Type
Solution Manual
Book Title
Fundamentals of Investments: Valuation and Management 8th Edition
ISBN 13
978-1259720697

978-1259720697 Chapter 13 Solution Manual

January 2, 2020
Chapter 13
Performance Evaluation and Risk Management
Concept Questions
1. The Sharpe ratio is calculated as a portfolio’s risk premium, or excess return, divided by the standard
2. A common weakness of both the Jensen alpha and the Treynor ratio is that both require an estimate
3. Jensen’s alpha is the difference between a stock’s or a portfolio’s actual return and that which is
4. An advantage of the Sharpe ratio is that a beta estimate is not required; however, the Sharpe ratio is
5. To determine significance, one might use the t-statistics or p-values from a regression estimate.
6. A Sharpe optimal portfolio is the portfolio with the highest possible Sharpe ratio given the available
7. The Sharpe ratio uses total deviation from the mean, while the Sortino ratio uses only returns that are
8. After establishing the desired probability (x), the VaR statistic provides the minimum loss you would
10. For sector funds or investments that only cover a portion of the market (e.g., value or growth), a
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Education.
Solutions to Questions and Problems
NOTE: All end of chapter problems were solved using a spreadsheet. Many problems require multiple
steps. Due to space and readability constraints, when these intermediate steps are included in this
solutions manual, rounding may appear to have occurred. However, the final answer for each problem is
found without rounding during any step in the problem.
Core Questions
3.
Portfolio Sharpe ratio Treynor ratio Jensen's alpha
X .27586 .0640 .50%
5. R-squared gives the percentage of the fund’s return driven by the market, which is:
9. E(R) = (.12 + .18) / 2 = .15
10. For a portfolio with two investments having zero correlation, the Sharpe ratio would be calculated as
follows:
2σB
2)1/2
11.
2+. 2(.5 )(.5 )(σS)(σB)(Corr (RS,RB))]1/2
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Education.
12. Any portfolio of the two securities will also have the same expected return.
2σB
2)1/2 =E(RB) - R f
(xS
2σS
2+ xB
2σB
2)1/2
13. Prob(R .11 – 2.326(.54)) = 1%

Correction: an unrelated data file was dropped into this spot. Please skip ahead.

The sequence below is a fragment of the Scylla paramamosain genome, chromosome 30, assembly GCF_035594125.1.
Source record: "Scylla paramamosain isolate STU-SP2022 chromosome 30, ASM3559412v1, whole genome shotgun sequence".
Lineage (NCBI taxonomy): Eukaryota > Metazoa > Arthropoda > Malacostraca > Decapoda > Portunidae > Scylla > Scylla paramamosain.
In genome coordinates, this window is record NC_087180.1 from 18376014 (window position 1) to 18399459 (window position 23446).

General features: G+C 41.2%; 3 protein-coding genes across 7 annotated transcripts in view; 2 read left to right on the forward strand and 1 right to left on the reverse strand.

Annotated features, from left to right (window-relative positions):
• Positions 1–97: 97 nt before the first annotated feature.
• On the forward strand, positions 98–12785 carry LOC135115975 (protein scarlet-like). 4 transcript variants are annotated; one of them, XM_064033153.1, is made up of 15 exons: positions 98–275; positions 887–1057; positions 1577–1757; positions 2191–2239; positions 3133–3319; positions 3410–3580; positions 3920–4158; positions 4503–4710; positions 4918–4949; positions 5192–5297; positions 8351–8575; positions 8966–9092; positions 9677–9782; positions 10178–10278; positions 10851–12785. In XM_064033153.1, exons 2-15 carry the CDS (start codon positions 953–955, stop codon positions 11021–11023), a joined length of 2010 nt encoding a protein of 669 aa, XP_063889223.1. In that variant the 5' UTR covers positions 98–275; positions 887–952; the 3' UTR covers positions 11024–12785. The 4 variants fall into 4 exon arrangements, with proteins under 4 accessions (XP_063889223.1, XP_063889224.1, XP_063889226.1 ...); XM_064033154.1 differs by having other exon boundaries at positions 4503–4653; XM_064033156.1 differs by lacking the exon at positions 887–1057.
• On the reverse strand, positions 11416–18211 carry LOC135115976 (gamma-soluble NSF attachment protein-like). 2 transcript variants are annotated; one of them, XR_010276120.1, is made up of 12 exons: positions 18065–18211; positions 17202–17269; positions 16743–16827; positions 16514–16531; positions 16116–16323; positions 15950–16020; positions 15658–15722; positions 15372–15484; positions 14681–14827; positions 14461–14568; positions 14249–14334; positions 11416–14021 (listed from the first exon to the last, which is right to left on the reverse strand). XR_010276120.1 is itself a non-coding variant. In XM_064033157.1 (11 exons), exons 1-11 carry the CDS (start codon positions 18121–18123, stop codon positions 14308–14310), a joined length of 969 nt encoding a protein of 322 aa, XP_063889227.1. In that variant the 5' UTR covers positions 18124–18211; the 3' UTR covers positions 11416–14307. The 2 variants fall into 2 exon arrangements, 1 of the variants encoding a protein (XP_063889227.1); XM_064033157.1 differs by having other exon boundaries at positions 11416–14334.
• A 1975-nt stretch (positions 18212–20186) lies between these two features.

14. Prob(R .11 + 2.326(.54)) = 1%
15. E(R) = (.10 + .18) / 2 = .1400
16. E(R) = (.10 + .18) / 2 = .1400
17. E(R) = .14
18. wA = [(.12 – .05)(.482) – (.15 – .05)(.29)(.48)(.25)] / {(.12 – .05)(.482) + (.15 – .05)(.292)
– (.12 – .05 + .15 – .05)[(.29)(.48)(.25)]}
19. Sharpe = (.0546 - .0240) / .1505 = .2034
20. First find the average returns of the fund, the market and the risk free rate, which are 5.46%, 1.96%,
Copyright © 2018 McGraw-Hill Education. All rights reserved. No reproduction or distribution without the prior written consent of McGraw-Hill
Education.
2.40%, respectively. The deviations for the fund and the market returns are 15.05% and 16.68%,
respectively.
Next find the excess return over the risk free rate, as well as the difference between the fund and
market returns.
Fund Excess Market Excess Difference
2011 -16.20% -25.50% 9.30%
The correlation between the fund and the market is .97.
The tracking error is the standard deviation of the difference in returns, which is 4.14.
Copyright © 2018 McGraw-Hill Education. All rights reserved. No reproduction or distribution without the prior written consent of McGraw-Hill
Education.
Spreadsheet Problem
21. The Solver inputs are:
based on the following spreadsheet.
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Education.
22.
CFA Exam Review by Kaplan Schweser
1. a
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Education.
2. c
3. b
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Education.

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